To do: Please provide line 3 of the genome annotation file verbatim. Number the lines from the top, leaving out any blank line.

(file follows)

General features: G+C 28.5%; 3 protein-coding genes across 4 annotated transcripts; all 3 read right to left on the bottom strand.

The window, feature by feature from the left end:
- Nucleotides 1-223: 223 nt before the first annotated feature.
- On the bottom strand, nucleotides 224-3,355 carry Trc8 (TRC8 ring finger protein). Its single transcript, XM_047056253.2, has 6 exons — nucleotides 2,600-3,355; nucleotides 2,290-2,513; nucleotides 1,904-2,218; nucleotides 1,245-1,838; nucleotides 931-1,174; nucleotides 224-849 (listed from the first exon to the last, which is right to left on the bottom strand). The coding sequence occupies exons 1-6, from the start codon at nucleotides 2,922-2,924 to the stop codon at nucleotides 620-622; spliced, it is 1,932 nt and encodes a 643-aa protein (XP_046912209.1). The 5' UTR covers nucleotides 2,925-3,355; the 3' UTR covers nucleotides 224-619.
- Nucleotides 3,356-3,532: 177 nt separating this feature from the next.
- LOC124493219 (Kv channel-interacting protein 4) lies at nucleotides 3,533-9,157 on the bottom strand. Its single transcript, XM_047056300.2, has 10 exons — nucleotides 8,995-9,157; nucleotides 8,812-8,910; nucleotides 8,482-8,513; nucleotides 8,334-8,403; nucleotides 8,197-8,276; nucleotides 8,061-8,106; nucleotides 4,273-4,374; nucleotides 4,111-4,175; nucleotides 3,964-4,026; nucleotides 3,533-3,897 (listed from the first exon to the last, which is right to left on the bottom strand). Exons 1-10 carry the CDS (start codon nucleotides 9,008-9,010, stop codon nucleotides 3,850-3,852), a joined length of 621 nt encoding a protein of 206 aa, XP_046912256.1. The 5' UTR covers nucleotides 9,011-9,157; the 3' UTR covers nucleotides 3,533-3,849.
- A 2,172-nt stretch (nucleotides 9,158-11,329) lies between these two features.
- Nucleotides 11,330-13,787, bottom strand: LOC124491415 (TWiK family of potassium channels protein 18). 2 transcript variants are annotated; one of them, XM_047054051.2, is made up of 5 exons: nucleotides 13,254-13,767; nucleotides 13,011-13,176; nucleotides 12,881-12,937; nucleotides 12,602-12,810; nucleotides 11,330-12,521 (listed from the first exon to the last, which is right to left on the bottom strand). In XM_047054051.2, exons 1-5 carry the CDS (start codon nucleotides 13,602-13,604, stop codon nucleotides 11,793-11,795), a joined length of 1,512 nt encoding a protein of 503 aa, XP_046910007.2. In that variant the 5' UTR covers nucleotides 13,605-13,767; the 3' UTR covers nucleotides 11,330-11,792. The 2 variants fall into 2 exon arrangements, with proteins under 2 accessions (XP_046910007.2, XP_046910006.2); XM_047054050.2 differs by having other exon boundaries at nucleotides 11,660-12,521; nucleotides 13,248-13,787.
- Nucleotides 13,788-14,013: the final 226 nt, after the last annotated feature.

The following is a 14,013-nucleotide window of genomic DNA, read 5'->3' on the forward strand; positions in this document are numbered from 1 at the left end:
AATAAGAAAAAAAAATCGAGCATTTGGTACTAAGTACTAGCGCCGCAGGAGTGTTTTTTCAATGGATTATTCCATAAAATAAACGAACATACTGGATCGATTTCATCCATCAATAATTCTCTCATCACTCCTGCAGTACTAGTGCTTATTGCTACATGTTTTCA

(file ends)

- Nucleotides 1-223: 223 nt before the first annotated feature.